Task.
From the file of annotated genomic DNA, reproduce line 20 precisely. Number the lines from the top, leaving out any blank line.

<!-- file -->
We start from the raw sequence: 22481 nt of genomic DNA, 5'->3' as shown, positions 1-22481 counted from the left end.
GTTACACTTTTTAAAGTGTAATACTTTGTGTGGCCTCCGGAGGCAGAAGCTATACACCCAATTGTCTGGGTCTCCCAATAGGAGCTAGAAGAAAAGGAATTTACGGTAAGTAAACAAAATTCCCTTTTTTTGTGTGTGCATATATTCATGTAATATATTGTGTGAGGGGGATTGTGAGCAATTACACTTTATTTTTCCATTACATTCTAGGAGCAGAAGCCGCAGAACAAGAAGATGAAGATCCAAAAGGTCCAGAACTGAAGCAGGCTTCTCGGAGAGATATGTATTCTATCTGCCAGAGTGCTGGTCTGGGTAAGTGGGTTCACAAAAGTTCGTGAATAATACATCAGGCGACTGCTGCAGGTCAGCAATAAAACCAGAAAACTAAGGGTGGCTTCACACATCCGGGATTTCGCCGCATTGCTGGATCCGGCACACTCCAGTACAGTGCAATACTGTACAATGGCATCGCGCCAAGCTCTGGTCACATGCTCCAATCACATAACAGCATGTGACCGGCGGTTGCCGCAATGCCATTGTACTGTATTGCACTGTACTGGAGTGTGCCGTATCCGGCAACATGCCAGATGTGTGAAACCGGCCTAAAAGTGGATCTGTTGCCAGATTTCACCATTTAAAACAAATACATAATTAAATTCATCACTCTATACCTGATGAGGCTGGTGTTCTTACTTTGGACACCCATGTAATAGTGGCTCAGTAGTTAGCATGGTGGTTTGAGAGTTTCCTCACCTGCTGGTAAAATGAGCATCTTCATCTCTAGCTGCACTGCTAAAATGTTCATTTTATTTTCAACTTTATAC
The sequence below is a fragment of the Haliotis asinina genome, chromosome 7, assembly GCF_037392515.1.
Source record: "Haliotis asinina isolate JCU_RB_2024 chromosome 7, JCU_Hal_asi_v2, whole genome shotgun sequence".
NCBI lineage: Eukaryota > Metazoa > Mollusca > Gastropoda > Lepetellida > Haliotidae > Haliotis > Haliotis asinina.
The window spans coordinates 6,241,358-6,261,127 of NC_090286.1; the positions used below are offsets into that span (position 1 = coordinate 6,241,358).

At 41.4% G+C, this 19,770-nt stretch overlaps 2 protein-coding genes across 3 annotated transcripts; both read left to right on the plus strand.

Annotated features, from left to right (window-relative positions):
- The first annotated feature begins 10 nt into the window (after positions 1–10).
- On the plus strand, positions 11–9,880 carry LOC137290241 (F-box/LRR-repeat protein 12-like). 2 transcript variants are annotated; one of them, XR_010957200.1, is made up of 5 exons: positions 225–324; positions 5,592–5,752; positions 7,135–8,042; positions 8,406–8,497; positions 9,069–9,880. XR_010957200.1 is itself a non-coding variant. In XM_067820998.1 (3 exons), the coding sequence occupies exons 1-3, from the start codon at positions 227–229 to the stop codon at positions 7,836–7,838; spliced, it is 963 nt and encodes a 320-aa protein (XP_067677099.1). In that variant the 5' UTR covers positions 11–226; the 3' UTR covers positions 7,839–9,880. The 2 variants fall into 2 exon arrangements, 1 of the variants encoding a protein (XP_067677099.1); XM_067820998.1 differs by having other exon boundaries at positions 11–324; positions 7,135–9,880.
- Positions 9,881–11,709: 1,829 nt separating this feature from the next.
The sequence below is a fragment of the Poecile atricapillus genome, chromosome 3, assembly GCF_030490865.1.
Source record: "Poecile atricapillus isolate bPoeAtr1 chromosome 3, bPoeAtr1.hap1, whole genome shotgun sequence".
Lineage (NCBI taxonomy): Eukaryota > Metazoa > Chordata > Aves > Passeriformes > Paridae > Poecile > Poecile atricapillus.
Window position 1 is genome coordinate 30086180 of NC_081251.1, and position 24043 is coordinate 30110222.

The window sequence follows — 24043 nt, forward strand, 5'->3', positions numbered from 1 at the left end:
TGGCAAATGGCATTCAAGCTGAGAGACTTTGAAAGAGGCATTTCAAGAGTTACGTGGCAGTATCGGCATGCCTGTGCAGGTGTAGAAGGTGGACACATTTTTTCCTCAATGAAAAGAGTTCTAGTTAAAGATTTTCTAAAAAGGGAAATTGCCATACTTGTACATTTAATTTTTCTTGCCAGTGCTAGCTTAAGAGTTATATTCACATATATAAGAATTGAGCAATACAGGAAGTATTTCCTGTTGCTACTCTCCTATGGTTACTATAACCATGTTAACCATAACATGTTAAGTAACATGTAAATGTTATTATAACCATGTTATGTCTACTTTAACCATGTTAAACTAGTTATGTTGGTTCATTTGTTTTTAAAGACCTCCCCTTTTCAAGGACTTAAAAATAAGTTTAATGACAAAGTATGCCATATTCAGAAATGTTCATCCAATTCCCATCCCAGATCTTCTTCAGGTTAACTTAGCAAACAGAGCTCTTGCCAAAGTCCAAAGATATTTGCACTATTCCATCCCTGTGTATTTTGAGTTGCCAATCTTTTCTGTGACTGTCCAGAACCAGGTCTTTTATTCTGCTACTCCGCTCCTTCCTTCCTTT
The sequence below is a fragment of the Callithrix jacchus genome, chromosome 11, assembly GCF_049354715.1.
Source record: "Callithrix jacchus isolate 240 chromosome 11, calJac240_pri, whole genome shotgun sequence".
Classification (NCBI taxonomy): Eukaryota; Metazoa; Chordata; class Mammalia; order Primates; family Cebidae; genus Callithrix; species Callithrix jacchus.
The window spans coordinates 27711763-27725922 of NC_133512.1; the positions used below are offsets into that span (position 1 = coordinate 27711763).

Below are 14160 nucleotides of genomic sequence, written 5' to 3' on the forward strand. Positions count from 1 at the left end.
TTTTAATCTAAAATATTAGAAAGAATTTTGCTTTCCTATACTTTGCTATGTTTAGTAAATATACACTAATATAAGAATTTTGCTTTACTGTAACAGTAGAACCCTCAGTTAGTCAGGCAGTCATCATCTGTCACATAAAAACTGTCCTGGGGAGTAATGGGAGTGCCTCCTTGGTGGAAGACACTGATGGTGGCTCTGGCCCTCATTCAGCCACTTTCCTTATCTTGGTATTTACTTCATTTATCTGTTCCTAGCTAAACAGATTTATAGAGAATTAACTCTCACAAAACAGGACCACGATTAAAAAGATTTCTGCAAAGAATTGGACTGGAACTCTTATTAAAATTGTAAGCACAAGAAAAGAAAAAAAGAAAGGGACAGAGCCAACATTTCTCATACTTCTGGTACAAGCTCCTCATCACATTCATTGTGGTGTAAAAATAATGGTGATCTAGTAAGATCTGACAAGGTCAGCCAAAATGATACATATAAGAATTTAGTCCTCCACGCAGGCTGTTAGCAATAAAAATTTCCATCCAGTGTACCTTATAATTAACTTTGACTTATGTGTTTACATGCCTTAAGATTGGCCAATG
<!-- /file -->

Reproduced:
Classification (NCBI taxonomy): Eukaryota; Metazoa; Chordata; class Mammalia; order Primates; family Cebidae; genus Callithrix; species Callithrix jacchus.